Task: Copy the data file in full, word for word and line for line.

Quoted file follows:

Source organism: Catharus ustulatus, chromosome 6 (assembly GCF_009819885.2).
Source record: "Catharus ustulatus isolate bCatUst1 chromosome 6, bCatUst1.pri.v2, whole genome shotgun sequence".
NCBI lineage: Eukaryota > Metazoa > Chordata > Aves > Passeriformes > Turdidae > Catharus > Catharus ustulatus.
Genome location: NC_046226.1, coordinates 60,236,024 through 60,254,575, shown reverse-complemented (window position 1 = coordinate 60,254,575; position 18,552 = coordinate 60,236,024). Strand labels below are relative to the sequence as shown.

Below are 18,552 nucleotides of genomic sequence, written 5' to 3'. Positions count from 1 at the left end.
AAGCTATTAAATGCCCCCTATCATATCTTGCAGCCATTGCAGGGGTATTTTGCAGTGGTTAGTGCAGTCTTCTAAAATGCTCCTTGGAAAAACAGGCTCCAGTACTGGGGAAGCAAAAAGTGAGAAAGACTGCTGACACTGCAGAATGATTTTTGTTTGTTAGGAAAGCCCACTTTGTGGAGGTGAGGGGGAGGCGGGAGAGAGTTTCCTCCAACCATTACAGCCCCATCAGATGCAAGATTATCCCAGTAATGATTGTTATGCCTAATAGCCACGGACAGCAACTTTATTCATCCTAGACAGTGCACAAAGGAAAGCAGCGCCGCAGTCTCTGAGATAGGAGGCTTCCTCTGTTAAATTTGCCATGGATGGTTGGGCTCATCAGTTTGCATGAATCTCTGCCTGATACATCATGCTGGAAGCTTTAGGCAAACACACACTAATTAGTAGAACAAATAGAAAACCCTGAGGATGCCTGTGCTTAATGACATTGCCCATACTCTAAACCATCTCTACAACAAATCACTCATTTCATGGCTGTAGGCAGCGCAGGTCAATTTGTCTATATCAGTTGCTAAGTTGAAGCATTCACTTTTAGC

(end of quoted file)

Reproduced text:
Source organism: Catharus ustulatus, chromosome 6 (assembly GCF_009819885.2).
Source record: "Catharus ustulatus isolate bCatUst1 chromosome 6, bCatUst1.pri.v2, whole genome shotgun sequence".
NCBI lineage: Eukaryota > Metazoa > Chordata > Aves > Passeriformes > Turdidae > Catharus > Catharus ustulatus.
Genome location: NC_046226.1, coordinates 60,236,024 through 60,254,575, shown reverse-complemented (window position 1 = coordinate 60,254,575; position 18,552 = coordinate 60,236,024). Strand labels below are relative to the sequence as shown.

Below are 18,552 nucleotides of genomic sequence, written 5' to 3'. Positions count from 1 at the left end.
AAGCTATTAAATGCCCCCTATCATATCTTGCAGCCATTGCAGGGGTATTTTGCAGTGGTTAGTGCAGTCTTCTAAAATGCTCCTTGGAAAAACAGGCTCCAGTACTGGGGAAGCAAAAAGTGAGAAAGACTGCTGACACTGCAGAATGATTTTTGTTTGTTAGGAAAGCCCACTTTGTGGAGGTGAGGGGGAGGCGGGAGAGAGTTTCCTCCAACCATTACAGCCCCATCAGATGCAAGATTATCCCAGTAATGATTGTTATGCCTAATAGCCACGGACAGCAACTTTATTCATCCTAGACAGTGCACAAAGGAAAGCAGCGCCGCAGTCTCTGAGATAGGAGGCTTCCTCTGTTAAATTTGCCATGGATGGTTGGGCTCATCAGTTTGCATGAATCTCTGCCTGATACATCATGCTGGAAGCTTTAGGCAAACACACACTAATTAGTAGAACAAATAGAAAACCCTGAGGATGCCTGTGCTTAATGACATTGCCCATACTCTAAACCATCTCTACAACAAATCACTCATTTCATGGCTGTAGGCAGCGCAGGTCAATTTGTCTATATCAGTTGCTAAGTTGAAGCATTCACTTTTAGC